You ramped up fast. What was the biggest challenge getting started?
Probably just the terminology and understanding the business side of things. I don’t have a sales background and I don’t have a marketing background. I’m still a little confused to be honest when it comes to how marketing works. I’m in awe of the people that are really good at it.
One of the great skills of an admin is to be the business advocate and to put the business processes into action. I kind of struggled with that a little bit at first. I could understand how to build great processes but if they weren’t adding any value for the business it really doesn’t do anybody any good.
So that connector between knowing the business better and the industry you’re in and how to make Salesforce work for you.
What makes Salesforce such a great platform? What did you fall in love with?
The ease of use. Especially coming from the SAP side originally. SAP is a lot clunkier. Salesforce was really straightforward and easy to use. It just kind of made sense: here are tabs, here are objects, here are fields, here are formulas, everything is in plain language and it made sense to me how it all fit together.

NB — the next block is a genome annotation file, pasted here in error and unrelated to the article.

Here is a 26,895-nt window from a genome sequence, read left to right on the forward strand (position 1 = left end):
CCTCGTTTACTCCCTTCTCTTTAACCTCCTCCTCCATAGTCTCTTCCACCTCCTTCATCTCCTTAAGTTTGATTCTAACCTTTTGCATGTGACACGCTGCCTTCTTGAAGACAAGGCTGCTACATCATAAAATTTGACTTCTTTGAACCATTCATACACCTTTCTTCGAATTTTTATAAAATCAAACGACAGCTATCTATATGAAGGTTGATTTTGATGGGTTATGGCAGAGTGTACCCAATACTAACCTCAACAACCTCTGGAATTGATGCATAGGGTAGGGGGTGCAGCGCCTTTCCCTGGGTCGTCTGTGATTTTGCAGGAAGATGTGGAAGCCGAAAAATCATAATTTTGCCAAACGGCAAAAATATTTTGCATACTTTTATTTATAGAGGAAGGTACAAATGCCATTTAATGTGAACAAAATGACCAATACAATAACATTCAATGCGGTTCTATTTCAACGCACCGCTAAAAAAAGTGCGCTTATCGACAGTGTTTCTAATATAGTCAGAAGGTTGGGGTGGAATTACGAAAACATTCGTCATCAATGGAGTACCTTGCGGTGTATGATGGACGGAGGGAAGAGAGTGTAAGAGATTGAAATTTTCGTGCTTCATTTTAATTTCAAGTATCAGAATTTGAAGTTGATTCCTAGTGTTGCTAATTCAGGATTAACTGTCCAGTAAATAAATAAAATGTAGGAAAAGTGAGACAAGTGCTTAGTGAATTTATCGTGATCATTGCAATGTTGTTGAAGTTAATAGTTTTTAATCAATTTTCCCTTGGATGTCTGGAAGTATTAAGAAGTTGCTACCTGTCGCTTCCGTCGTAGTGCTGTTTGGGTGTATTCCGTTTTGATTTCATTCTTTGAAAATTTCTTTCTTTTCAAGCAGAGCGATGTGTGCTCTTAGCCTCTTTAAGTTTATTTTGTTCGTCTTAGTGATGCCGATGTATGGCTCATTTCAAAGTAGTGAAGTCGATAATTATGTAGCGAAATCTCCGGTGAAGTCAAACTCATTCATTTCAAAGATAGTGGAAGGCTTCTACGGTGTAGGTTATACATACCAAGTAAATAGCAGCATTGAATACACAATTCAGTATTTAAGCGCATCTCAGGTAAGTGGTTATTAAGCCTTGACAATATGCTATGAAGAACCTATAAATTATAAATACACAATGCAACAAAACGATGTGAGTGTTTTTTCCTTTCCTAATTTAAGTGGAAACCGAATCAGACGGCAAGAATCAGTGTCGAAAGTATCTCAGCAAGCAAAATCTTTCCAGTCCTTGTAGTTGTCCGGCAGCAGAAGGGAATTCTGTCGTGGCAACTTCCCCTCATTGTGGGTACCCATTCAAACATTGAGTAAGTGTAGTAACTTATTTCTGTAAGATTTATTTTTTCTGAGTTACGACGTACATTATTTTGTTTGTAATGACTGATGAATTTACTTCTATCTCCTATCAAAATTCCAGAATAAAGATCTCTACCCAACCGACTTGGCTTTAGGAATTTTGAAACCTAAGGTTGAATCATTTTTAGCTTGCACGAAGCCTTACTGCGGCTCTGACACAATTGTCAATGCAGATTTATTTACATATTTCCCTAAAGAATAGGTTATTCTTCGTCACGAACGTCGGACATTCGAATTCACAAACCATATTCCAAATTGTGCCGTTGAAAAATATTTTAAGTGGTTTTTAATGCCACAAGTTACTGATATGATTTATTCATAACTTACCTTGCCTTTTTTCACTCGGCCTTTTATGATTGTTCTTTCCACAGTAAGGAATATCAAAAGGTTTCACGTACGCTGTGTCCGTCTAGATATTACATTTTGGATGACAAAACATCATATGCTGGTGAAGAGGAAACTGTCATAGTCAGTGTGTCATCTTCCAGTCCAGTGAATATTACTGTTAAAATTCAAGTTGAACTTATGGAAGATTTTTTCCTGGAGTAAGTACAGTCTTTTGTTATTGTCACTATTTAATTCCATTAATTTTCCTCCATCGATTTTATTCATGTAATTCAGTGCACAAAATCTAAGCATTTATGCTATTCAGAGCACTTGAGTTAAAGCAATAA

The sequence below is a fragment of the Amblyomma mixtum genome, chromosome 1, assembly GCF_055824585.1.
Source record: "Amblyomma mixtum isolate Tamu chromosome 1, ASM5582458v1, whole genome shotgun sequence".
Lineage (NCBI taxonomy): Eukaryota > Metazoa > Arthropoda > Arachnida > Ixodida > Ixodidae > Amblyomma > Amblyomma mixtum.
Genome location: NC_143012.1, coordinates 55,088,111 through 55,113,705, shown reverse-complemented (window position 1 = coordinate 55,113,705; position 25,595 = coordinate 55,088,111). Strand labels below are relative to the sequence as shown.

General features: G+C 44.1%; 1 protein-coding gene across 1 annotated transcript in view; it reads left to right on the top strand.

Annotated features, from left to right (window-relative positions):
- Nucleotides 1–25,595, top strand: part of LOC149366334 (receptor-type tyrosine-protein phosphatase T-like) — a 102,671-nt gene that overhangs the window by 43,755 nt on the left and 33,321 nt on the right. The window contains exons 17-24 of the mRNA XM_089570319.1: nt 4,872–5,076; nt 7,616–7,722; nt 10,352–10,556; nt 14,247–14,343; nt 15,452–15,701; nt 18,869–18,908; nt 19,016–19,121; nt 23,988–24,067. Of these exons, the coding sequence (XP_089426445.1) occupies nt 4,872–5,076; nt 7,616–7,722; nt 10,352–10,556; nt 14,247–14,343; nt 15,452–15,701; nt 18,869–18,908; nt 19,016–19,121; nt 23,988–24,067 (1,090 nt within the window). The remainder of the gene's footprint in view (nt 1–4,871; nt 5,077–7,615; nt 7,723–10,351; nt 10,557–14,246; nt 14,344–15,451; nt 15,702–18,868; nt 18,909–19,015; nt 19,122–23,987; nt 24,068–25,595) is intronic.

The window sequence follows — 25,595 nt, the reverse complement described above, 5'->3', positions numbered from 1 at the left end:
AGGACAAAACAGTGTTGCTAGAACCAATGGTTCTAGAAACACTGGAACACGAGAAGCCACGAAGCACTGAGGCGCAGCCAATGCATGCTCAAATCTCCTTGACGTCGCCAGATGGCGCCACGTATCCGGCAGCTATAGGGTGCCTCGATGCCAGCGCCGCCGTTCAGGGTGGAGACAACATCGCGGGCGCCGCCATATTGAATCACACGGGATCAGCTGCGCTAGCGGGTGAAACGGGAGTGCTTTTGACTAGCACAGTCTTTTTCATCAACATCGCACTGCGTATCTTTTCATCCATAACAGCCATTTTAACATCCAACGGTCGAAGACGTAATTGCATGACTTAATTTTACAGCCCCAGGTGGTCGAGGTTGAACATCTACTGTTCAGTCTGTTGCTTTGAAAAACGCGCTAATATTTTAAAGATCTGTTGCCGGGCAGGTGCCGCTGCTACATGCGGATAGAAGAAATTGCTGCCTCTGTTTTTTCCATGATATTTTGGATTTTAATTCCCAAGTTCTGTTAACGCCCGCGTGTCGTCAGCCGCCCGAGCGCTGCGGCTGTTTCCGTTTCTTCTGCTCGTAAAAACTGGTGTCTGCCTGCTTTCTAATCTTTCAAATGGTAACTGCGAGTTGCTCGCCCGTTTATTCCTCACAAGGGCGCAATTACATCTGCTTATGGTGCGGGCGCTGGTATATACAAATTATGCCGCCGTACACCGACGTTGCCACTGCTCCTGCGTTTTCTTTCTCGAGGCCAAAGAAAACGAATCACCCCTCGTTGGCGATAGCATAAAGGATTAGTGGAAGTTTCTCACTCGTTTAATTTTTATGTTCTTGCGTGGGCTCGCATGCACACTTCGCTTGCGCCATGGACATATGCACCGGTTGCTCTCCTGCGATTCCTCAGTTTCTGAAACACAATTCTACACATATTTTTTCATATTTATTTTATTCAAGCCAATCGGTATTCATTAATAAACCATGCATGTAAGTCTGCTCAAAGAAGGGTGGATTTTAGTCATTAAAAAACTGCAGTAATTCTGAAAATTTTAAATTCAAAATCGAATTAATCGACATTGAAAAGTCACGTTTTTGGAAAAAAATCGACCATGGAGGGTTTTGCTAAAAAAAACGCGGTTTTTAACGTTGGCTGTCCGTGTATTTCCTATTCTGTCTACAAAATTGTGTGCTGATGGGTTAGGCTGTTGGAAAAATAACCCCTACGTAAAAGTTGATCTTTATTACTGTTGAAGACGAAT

The low barrier to entry is that anyone can click here, click there and build stuff. There is a little more to it than that obviously but the fact that anyone can go and start with a free Dev Org and start building applications in a matter of hours is really incredible to me. I feel Salesforce gives anybody that opportunity.
What was the highlight of Dreamforce ‘16 for you?
I like where the platform is going. I like Salesforce a lot now, but knowing that there is always new stuff being added to it every few months is also exciting to me.